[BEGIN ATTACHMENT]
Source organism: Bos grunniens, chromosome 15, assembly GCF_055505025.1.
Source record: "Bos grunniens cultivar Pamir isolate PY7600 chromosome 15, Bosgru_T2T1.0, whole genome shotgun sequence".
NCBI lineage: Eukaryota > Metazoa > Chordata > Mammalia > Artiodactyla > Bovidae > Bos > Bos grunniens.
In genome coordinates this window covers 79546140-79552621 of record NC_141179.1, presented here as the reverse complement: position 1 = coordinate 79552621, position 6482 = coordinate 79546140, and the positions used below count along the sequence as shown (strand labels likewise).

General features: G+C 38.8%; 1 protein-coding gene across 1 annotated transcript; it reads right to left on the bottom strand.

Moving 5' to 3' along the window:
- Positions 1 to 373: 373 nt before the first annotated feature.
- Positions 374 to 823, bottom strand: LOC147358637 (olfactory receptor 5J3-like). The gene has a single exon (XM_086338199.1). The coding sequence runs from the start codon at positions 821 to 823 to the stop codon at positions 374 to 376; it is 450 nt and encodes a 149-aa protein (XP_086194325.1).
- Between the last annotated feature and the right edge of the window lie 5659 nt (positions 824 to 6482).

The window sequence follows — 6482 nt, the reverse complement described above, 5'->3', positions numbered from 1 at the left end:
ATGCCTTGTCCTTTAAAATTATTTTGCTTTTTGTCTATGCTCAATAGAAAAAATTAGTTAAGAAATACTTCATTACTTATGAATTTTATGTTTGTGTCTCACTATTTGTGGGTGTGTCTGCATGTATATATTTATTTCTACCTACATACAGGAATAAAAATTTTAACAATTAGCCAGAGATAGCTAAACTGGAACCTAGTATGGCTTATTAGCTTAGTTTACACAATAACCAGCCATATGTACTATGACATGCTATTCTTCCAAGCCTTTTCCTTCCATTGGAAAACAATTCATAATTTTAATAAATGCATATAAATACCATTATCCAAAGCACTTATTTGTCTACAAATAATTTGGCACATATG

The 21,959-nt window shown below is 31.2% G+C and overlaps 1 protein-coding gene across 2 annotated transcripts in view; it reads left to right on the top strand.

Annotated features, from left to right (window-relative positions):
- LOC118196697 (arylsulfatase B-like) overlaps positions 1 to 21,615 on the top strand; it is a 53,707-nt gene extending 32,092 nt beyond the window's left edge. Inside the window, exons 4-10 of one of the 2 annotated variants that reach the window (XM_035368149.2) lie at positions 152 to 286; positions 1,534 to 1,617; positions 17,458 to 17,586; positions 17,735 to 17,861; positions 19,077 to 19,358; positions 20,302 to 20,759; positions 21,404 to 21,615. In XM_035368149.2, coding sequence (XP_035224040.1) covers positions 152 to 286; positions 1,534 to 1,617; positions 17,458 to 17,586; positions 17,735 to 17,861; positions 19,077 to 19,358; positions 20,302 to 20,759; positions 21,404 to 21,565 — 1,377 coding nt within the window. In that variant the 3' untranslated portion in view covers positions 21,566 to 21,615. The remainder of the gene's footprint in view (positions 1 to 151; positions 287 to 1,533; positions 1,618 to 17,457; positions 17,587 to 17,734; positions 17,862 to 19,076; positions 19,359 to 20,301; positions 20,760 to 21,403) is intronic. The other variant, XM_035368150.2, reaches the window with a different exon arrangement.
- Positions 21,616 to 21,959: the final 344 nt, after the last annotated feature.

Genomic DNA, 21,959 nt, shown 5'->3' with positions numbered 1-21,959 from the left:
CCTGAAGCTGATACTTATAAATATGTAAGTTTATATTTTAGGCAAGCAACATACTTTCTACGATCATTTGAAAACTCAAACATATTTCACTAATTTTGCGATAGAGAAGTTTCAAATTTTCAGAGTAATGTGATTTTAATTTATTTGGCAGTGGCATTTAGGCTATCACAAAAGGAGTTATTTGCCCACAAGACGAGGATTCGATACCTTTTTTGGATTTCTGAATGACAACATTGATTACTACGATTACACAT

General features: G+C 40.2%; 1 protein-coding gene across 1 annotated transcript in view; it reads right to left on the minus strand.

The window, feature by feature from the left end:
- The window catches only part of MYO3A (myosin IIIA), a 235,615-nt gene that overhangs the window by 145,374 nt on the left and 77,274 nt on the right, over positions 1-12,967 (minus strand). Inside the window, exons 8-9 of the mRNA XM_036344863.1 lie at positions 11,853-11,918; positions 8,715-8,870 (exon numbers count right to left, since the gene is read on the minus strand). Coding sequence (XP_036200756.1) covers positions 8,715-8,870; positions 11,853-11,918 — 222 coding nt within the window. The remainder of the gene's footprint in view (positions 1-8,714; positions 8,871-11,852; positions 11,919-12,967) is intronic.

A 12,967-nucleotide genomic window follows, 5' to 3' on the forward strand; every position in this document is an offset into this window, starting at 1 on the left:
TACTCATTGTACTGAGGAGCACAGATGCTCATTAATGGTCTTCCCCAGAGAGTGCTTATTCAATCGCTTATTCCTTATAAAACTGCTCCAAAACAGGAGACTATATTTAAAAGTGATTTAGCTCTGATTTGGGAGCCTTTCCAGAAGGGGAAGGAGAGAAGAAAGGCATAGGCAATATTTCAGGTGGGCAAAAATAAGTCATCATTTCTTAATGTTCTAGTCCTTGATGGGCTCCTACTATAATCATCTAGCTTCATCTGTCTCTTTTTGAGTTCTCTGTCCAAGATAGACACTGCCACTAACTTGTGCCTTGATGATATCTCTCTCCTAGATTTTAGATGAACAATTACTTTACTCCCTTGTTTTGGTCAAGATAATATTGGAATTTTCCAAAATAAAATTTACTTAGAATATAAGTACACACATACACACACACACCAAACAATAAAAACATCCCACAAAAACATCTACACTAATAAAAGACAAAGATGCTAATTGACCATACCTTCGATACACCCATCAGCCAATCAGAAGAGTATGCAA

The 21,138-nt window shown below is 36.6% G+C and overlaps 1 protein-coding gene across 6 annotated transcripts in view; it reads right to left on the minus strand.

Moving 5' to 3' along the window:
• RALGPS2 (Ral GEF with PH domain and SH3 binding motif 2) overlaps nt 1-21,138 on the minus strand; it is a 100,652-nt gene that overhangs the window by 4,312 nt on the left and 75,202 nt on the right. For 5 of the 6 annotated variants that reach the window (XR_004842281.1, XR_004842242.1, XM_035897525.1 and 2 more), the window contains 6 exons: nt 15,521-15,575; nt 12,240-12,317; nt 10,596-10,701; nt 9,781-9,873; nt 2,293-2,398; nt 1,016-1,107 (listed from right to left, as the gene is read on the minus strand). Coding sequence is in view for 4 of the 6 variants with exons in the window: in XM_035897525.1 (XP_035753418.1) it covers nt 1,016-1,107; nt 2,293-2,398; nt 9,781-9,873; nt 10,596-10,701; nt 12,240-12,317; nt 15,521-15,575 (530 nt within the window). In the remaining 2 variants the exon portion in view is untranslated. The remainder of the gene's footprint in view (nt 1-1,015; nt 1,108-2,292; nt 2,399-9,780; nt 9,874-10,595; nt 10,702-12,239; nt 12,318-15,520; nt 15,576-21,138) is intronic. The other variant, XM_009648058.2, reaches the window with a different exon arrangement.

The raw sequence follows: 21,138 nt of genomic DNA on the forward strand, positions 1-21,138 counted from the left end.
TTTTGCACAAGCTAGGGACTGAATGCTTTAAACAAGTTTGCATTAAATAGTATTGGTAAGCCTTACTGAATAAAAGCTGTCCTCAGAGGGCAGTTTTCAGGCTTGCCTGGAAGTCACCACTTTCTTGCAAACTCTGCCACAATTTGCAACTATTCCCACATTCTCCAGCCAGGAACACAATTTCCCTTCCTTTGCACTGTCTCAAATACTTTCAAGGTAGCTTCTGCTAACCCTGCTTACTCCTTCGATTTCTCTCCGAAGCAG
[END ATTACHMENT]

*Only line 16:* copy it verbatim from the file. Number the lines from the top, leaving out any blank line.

Genomic DNA, 21,959 nt, shown 5'->3' with positions numbered 1-21,959 from the left: